Tereza Límanová

Tereza Límanová (b. 1965) studied French and Czech at the Faculty of Arts in Prague, and Czech Studies at University College London. She currently teaches languages at the Faculty of Arts of the Charles University. In 2014, Revolver Revue published her book Little House (Domeček), an autobiographical text centered around her childhood in Malá Strana, right in the middle of Prague’s oldest quarter. She translates from English and paints as well – to find out more about her art and its connection to the story of Cheeky, Lazy, Useless, go to terezalimanova.com.

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Cheeky – Lazy –  Useless

September 2020, 264 pages

Available material: English sample

A funny, in-your-face autofiction that every imperfect woman will relate to

Tereza would love to be the perfect daughter, the perfect lover, and also the perfect wife and mother, just as her parents want her to be. But from the start she knows this won’t be easy. She loves to climb trees, avoids wearing skirts at all costs, stiletto heels don’t fit her feet, and, in her eyes, none of the men who are interested in her could ever measure up to the famous Czech writer Ludvík Vaculík. She tries to comply a little: she bakes; she takes on the challenge of knitting; she tries wearing lipstick and a skirt; and sometimes she even puts on high heels. It’s never enough. The female voices of her clan follow Tereza around day and night with their relentless demands. But when her first son is born, something breaks. After she gives birth, the strong bonds tying together grandmothers, mothers and daughters start to come undone.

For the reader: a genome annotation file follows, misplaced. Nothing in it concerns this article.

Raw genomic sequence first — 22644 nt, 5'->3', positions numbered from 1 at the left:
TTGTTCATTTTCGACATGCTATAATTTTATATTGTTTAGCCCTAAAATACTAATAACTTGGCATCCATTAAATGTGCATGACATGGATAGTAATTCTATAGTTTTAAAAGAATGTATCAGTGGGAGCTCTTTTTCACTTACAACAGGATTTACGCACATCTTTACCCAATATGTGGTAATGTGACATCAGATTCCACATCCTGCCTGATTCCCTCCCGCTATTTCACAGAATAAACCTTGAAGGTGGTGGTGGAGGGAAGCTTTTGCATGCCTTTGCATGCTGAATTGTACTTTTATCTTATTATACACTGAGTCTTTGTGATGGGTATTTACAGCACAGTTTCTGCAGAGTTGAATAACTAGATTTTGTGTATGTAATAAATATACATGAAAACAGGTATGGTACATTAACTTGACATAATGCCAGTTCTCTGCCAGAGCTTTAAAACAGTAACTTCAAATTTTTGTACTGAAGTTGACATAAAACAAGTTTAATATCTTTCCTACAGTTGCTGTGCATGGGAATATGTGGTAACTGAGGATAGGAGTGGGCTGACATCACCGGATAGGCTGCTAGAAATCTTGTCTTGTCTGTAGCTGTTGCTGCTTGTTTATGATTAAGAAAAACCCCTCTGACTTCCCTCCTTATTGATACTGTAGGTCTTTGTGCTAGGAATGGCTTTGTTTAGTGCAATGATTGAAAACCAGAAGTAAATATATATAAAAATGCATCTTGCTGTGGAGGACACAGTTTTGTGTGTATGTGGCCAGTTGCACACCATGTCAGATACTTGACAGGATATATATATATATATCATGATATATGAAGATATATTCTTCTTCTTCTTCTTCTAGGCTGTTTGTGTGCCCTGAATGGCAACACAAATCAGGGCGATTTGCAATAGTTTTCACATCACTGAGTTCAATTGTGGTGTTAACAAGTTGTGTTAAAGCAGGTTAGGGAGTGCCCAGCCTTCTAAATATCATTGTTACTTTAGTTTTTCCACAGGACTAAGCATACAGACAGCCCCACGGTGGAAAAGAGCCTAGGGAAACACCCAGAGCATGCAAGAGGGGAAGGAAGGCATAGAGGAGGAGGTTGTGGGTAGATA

The text is accompanied by original illustrations and photographs from the author’s family archives.

The autobiographical nature of Tereza Límanová’s writing does not come across as showing off; she is after a true self-exploration, wanting to bear witness to her own life.”

Lidové noviny

From the sample translation

The old man sitting on a bench on the traffic island lifts his eyes in surprise. What’s that under your dress? he shouts. I freeze. A few young guys loitering nearby look in my direction. They’re waiting. Their prying eyes press against me. Do I get offended and stay silent, disdainful, like this is completely beneath me? Like it can’t touch me? Or do I tell this perv, Fuck you, old man. That might be beneath me, though. I can’t think of a single zinger. Has he realized that I’m not wearing a bra? Or has he just worked it out from my bare shoulders? Exactly like back in high school, in a white top, standing in front of the headmaster, I’m mute. I don’t want him to think… don’t want to seem like I’m… but I also don’t want to stand here like a statue, acting as if nothing happened. As if I’m deaf. I don’t want to pretend.

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